NKY "farms" now harvesting solar energy

NKY "farms" now harvesting solar energy (WKRC)

CRITTENDEN, Ky. (WKRC) - The sun just couldn’t cooperate as Duke Energy officials stood under a tent to cut the ribbon on their latest project.

“Here at the Crittenden Solar Power Plant in Grant County we have about 17,500 solar panels over 30 acres. About 30 football fields,” said Duke spokesman Lee Freedman as rain pelted the canvas above his head.

The solar panels weren’t doing much besides getting wet Monday morning, but they really shine when the sun does.


“Collectively, these panels generate about three megawatts of electricity which over a year can power about 600 homes,” said Freedman.

The Crittenden Solar Power plant has been up and running since December. So has a similar, much bigger facility outside Walton. Duke is cutting the ribbons on the two plants this week. Between them they can generate enough electricity on a sunny day to power 1500 homes.

“What we’re doing is taking the electricity being produced here and it’s being sent to the grid and being used by local homes, businesses, schools and places of worship,” said Freedman.

The Grant County site is on a ridge top just west of Interstate 75 a few miles south of Crittenden on Ruark Road. A developer originally planned to build 55 homes on the site. Kenneth Shepherd, who can see the solar array from his backyard says he’s glad Plan A didn’t work out.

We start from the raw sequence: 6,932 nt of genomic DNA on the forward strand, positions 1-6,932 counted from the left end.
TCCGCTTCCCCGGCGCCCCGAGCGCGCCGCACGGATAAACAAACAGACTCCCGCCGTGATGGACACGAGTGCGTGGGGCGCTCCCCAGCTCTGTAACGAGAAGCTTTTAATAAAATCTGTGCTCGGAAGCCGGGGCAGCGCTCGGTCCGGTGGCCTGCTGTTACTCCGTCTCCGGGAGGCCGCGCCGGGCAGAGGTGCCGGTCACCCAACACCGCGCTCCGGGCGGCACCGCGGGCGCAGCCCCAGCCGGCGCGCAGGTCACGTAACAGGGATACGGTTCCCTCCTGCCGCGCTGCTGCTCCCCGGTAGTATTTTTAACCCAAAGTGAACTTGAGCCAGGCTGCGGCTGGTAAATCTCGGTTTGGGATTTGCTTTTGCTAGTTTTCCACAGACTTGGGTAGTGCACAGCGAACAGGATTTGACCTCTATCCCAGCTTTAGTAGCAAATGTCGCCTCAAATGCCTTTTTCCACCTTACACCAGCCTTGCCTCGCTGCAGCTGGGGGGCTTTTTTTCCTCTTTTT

“I think it’s great. I think it’s really great because if Duke hadn’t bought it and we’d have 55 homes in here you’d have a lot more traffic. You’d have construction going on for years,” said Shepherd.

Construction on both sites started in July. They started generating electricity in December. The Walton site is the former Simpson farm where Ben and Anna Simpson raised tobacco, cattle and four children over six decades. Anna Simpson sold Duke 60 acres and built a new home on the remaining two. She says the solar panels are a much better neighbor than condominiums or dozens of new homes.

The two solar power plants are the first of their kind in Northern Kentucky but Freedman says there are likely to be more in the future.

“Instead of building a new 50-megawatt power plant we can add 6-megawatts here, 10-megawatts there. It’s a win-win-win for our company, our customers and our communities that we can do this in an economical way and an efficient way, too.”

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